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How Aging Affects Headaches and Migraines

Regardless of age, everybody gets an occasional headache. Whether it’s from a stressful day at work, trouble getting a good night’s sleep, or drinking a little too much alcohol the night before, a headache can leave you feeling irritated and grumpy until you get some relief.

So how do you know when a headache needs medical attention? As with any health question you may have, if you have doubts or concerns about a medical issue, play it safe and see your doctor. Generally speaking, though, there are two main reasons to consult with your physician. First, it has been shown that persistent headaches, especially migraine headaches, can diminish quality of life.

Figuring out how much your quality of life is being affected is difficult because everybody is different and some people can tolerate pain or discomfort more than others. That said, if your headaches are frequent and severe enough that you can’t enjoy your favorite activities – like going for a walk outdoors, visiting with friends, or watching TV – then you should consider seeing your doctor.

The second reason, which is even more important for seniors, is that headaches could indicate a more serious health problem that needs to be addressed. For example, a sudden headache that might be mistaken for a migraine could indicate a stroke or mini-stroke. There are a couple of ways to tell the difference between a severe migraine and a headache that accompanies a stroke. First, if you’re suffering a stroke, the symptoms will come on suddenly and last a short time, usually less than 15 minutes. With migraines, on the other hand, symptoms build gradually and can last for hours or even days. A stroke is a dangerous health problem, so call 911 if you have any doubts.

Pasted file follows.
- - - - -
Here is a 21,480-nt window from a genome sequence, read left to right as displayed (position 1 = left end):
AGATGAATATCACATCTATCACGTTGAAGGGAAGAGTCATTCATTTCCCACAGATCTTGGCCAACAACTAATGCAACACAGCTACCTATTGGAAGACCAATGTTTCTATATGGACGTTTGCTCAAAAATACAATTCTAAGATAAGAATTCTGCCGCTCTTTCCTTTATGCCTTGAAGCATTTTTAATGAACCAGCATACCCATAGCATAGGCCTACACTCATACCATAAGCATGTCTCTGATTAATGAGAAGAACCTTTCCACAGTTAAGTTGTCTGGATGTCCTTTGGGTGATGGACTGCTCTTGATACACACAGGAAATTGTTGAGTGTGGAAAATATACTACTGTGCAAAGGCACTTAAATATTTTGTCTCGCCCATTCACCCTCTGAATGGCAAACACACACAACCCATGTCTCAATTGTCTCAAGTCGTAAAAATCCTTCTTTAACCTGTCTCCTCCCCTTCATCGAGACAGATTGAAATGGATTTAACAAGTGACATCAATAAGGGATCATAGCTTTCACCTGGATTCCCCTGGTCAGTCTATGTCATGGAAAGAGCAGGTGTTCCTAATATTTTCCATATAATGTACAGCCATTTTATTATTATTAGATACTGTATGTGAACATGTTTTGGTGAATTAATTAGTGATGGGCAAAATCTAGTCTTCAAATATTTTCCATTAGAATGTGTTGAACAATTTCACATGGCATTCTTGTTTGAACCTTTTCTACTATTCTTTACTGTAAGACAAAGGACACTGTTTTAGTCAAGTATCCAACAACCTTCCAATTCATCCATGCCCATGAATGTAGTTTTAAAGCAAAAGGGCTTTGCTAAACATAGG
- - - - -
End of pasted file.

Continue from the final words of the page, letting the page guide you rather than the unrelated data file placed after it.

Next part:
Headaches can also accompany a head injury or head trauma that needs medical attention. Roughly one in three people older than 65 will experience a fall in any given year. Though rare, even a mild head injury can result in a subdural hematoma, which is an accumulation of blood that compresses brain tissue and can cause brain injury or death.

Still, another reason seniors get headaches is because they’re suffering from a shingles outbreak. While most outbreaks occur on the torso, it is also common for them to appear on the head and face, and when the outbreak is at its peak, the lesions are extremely painful. The lesions, which almost always appear on only one side of the body, last about seven to ten days before starting to heal. Unfortunately, some people continue to experience pain for months after the outbreak and may need medical assistance managing it.

If you develop a rash that consists of lesions in a clustered pattern, and they are itchy and a little painful at first and often tingle, the best action you can take is to see a doctor and ask for an antiviral medication within 72 hours. While this will not prevent the outbreak, the symptoms will be much less severe and will clear up faster.

If you think you are experiencing migraines, it’s important to remember that a migraine is a specific type of headache that’s very painful, is located on only one side, and appears without warning. They are usually triggered by excess stress, sleep issues, or loud noises, as well as hormonal changes in women or certain types of medications, especially those used to treat Parkinson’s disease. Fortunately, less than five percent of people over 70 years old experience migraines. Also, by that age, it only occurs in people who have already dealt with migraines.

For the most part, migraine treatment focuses on preventing them in the first place. If you know your triggers – chocolate and caffeine are common ones – try to avoid them. And if you do feel the symptoms coming on, try lying down and resting in a dark, quiet room with hot or cold compresses on your head. Small amounts of caffeine can also help, as well as both over-the-counter and prescription medications.

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